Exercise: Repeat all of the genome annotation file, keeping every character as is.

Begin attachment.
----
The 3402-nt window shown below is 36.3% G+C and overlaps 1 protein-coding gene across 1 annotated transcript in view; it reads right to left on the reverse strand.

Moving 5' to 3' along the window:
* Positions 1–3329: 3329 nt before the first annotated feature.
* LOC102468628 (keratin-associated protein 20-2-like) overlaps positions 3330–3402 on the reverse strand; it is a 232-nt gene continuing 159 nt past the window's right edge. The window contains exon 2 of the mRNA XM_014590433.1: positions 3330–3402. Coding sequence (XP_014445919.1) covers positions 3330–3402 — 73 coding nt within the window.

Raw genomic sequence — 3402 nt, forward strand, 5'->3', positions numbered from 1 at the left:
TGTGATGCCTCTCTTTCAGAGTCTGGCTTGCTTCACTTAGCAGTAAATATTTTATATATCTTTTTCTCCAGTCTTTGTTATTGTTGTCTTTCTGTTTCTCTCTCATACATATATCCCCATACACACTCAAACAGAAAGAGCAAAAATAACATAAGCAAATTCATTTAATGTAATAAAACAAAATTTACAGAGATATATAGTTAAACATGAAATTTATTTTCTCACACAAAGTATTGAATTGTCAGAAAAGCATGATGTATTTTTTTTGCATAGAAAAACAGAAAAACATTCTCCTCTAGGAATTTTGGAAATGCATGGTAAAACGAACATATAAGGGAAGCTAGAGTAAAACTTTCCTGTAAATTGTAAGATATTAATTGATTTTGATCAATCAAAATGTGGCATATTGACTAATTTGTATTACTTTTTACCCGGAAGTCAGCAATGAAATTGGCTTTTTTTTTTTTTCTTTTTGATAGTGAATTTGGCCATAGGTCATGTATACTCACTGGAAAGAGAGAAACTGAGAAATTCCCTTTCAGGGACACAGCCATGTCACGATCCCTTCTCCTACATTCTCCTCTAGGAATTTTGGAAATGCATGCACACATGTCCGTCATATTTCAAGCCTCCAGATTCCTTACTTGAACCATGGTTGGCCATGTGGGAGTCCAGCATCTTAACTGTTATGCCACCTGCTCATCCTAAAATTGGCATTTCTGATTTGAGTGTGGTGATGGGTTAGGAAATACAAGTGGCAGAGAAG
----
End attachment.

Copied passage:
The 3402-nt window shown below is 36.3% G+C and overlaps 1 protein-coding gene across 1 annotated transcript in view; it reads right to left on the reverse strand.

Moving 5' to 3' along the window:
* Positions 1–3329: 3329 nt before the first annotated feature.
* LOC102468628 (keratin-associated protein 20-2-like) overlaps positions 3330–3402 on the reverse strand; it is a 232-nt gene continuing 159 nt past the window's right edge. The window contains exon 2 of the mRNA XM_014590433.1: positions 3330–3402. Coding sequence (XP_014445919.1) covers positions 3330–3402 — 73 coding nt within the window.

Raw genomic sequence — 3402 nt, forward strand, 5'->3', positions numbered from 1 at the left:
TGTGATGCCTCTCTTTCAGAGTCTGGCTTGCTTCACTTAGCAGTAAATATTTTATATATCTTTTTCTCCAGTCTTTGTTATTGTTGTCTTTCTGTTTCTCTCTCATACATATATCCCCATACACACTCAAACAGAAAGAGCAAAAATAACATAAGCAAATTCATTTAATGTAATAAAACAAAATTTACAGAGATATATAGTTAAACATGAAATTTATTTTCTCACACAAAGTATTGAATTGTCAGAAAAGCATGATGTATTTTTTTTGCATAGAAAAACAGAAAAACATTCTCCTCTAGGAATTTTGGAAATGCATGGTAAAACGAACATATAAGGGAAGCTAGAGTAAAACTTTCCTGTAAATTGTAAGATATTAATTGATTTTGATCAATCAAAATGTGGCATATTGACTAATTTGTATTACTTTTTACCCGGAAGTCAGCAATGAAATTGGCTTTTTTTTTTTTTCTTTTTGATAGTGAATTTGGCCATAGGTCATGTATACTCACTGGAAAGAGAGAAACTGAGAAATTCCCTTTCAGGGACACAGCCATGTCACGATCCCTTCTCCTACATTCTCCTCTAGGAATTTTGGAAATGCATGCACACATGTCCGTCATATTTCAAGCCTCCAGATTCCTTACTTGAACCATGGTTGGCCATGTGGGAGTCCAGCATCTTAACTGTTATGCCACCTGCTCATCCTAAAATTGGCATTTCTGATTTGAGTGTGGTGATGGGTTAGGAAATACAAGTGGCAGAGAAG